Plans for a major clampdown on alcohol advertising have been scrapped by Scotland’s new first minister Humza Yousaf.
As part of moves to “reset” the SNP’s relationship with business announced yesterday, which also included a delay to the launch of the UK’s first deposit return scheme, the SNP leader said he was taking into account warnings of the massive economic impact on companies already struggling with inflation and the cost of living crisis.
Retail leaders had warned shops could have been “crippled” by plans under a consultation launched in November, which mooted restrictions on alcohol advertising and promotions that could have seen a ban on aisle-end displays of alcohol, restrictions on the use of mixed alcohol and non-alcohol aisles, and the covering of alcohol behind tills in ways similar to cigarettes.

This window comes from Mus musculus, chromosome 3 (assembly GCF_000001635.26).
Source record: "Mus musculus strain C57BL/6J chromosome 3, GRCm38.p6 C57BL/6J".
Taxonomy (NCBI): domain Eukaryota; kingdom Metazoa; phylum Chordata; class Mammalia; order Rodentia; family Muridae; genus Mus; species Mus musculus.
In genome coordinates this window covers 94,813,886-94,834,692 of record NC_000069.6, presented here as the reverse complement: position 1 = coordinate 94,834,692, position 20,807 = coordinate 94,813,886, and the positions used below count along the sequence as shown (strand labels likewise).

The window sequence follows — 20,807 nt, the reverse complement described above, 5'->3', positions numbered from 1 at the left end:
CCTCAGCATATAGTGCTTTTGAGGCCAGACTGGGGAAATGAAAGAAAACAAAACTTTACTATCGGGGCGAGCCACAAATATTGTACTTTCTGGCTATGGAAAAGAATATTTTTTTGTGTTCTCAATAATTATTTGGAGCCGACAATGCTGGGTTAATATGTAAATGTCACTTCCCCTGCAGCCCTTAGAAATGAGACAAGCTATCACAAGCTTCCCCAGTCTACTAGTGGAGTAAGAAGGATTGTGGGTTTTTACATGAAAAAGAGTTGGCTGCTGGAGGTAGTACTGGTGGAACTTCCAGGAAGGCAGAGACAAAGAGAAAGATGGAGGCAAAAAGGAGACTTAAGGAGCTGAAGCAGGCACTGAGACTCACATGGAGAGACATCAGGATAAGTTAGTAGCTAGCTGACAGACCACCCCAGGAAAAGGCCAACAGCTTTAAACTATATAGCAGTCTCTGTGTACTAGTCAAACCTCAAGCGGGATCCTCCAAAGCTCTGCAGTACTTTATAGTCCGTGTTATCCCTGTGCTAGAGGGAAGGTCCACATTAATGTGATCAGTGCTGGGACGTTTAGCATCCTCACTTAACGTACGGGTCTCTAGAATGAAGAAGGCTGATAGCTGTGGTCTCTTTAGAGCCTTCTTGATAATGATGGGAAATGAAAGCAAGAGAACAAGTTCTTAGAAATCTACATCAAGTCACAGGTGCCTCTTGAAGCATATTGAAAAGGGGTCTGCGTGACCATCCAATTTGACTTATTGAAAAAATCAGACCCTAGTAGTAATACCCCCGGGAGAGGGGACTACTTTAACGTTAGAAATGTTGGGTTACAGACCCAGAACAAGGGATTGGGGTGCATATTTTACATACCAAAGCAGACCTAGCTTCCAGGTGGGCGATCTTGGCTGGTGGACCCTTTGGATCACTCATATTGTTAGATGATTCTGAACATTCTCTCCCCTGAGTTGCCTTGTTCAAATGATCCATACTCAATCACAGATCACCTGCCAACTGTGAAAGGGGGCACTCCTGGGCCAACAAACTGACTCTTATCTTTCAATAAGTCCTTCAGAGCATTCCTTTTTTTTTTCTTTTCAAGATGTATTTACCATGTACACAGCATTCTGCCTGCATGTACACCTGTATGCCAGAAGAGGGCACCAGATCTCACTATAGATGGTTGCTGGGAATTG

Yousaf said yesterday the government would take the plan, which would also have banned alcohol window displays, back to the “drawing board”.
“The aim of this consultation – to reduce the harm caused by alcohol to children – is admirable,” he said. “I support it wholeheartedly.
“But it is clear some of the proposals have caused real concern to an industry which is already facing challenges on multiple fronts.”
The backtrack was warmly welcomed by business leaders.
Miles Beale, CEO of the Wine & Spirit Trade Association, told The Grocer: “We are pleased that Scotland’s first minister has listened to us and made the sensible decision to scrap the Sturgeon government’s original proposals for blanket ban on alcohol advertising and promotion.
“We look forward to supporting the government on the first minister’s aim to reduce the appeal of alcohol to young people and prevent alcohol-related harm in Scotland.”
Scottish Retail Consortium director David Lonsdale added: “Scottish retailers take their duty to sell alcoholic products responsibly seriously. However, the recent consultation provided no tangible evidence that the proposed measures would be a proportionate public health measure.
“We welcome the first minister’s promise to take a fresh look at the issue of alcohol advertising and will look to engage positively on practical and evidence-based solutions to the issues.”